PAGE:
Also, when a routes system starts to make heavy use of regular expressions--say, a rule that specifies anything beyond static strings, a controller, an id, a view, and a "catch all" for the rest of the URI--simple graph traversal approaches can be much easier to express and understand. (Examples of relatively simple traversal approaches are the Launchpad navigation traversers, or the repoze.bfg
So, they both have applicability. Maybe we can combine the two approaches when it makes sense. The farmer and the cowman should be friends. (You get to decide which approach is the farmer, and is which is the cowboy, though see the postscript.)
For some projects, Routes or graph traversal alone might fit the bill perfectly. I do tend to guess that Routes is the better general-purpose approach. But for some applications--if they present a complex data structure, for instance, and especially one in which one or more aspects of the site can be presented as a graph--then maybe you ought to have Routes for the top of your site, which then can defer to graph traversal for certain parts of your site that make sense.
megrok.trails goes down this road, but not quite the way I'm thinking of at the moment. It fits Routes-style traversal within a larger context of graph traversal. I'd like to turn that inside out: when appropriate, have a Routes mapping with a wildcard that consumes the entire tail end of a URI, and then sends this to an intermediate controller, which uses graph traversal on the wildcard part of the URI to find the "real" controller. Routes is entirely in charge initially, and explicitly defers to graph traversal if so requested.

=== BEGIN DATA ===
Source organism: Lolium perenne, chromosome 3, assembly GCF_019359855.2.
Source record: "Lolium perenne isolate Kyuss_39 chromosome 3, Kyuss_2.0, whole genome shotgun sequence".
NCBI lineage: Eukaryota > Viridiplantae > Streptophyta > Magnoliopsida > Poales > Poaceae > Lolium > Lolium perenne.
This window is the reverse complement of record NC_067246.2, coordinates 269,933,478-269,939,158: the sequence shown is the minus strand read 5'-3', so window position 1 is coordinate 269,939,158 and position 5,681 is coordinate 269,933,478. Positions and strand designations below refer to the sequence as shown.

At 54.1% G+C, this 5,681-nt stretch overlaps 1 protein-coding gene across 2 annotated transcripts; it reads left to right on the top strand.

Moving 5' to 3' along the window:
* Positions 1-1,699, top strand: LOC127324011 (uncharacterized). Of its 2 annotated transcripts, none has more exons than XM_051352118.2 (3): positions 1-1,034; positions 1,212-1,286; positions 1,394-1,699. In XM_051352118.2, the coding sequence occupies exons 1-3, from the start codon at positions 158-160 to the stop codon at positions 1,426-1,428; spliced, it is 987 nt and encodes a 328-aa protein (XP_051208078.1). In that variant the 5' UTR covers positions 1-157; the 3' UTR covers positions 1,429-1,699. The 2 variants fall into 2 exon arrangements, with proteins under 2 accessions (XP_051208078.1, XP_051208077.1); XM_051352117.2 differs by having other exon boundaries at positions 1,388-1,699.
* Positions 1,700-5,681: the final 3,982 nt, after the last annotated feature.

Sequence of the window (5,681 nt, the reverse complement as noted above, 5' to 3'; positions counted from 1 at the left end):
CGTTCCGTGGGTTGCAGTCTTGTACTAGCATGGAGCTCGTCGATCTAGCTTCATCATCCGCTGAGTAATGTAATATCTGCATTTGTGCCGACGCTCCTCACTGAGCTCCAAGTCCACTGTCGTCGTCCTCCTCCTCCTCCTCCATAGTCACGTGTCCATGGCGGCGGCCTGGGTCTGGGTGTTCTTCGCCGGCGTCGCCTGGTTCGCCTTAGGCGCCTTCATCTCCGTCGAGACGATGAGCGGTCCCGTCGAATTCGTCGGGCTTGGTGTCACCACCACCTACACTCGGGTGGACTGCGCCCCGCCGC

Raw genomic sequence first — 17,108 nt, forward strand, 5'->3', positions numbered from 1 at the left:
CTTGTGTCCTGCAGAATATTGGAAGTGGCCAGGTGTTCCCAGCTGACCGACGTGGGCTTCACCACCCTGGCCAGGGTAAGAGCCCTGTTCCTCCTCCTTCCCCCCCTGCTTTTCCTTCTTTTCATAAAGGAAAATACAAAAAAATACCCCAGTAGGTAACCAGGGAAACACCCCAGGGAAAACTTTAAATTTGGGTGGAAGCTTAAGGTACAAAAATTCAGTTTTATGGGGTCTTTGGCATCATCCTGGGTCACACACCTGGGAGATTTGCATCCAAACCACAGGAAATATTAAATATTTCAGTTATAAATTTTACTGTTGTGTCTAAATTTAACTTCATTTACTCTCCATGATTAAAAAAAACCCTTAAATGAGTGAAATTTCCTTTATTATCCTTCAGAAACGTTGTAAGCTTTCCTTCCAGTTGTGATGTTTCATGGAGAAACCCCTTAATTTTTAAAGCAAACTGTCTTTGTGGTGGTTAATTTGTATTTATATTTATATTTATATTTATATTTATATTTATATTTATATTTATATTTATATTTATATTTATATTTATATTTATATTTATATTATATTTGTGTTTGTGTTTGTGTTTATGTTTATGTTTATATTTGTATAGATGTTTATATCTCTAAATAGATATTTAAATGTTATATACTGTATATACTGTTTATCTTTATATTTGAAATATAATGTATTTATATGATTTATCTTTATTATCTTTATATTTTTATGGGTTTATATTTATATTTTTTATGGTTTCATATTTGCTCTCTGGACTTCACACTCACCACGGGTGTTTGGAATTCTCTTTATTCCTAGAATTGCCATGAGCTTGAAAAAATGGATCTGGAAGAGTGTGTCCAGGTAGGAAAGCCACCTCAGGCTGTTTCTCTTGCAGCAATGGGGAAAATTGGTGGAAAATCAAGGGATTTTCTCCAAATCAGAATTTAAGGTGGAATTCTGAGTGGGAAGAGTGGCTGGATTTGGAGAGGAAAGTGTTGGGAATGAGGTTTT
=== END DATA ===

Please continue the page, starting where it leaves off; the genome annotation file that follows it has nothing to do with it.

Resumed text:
I wouldn't be surprised to learn if such a thing existed for Routes. It would be pretty easy to code up. I'd like to use something like it.
Postscript: For what it's worth, I'm struck by an overwhelming desire to relate the farmer, making fences, to Routes, making nice, simple URI rules; and to relate the cowman, herding free-range cattle, to graph traversal, letting you walk over arbitrary model graphs. But metaphors like that sometimes get people up in arms, because the Routes people might want to be the rough-and-tumble cowboys, and the graph traversal people might want to be the practical and pragmatic farmers. So forget I said anything like that.)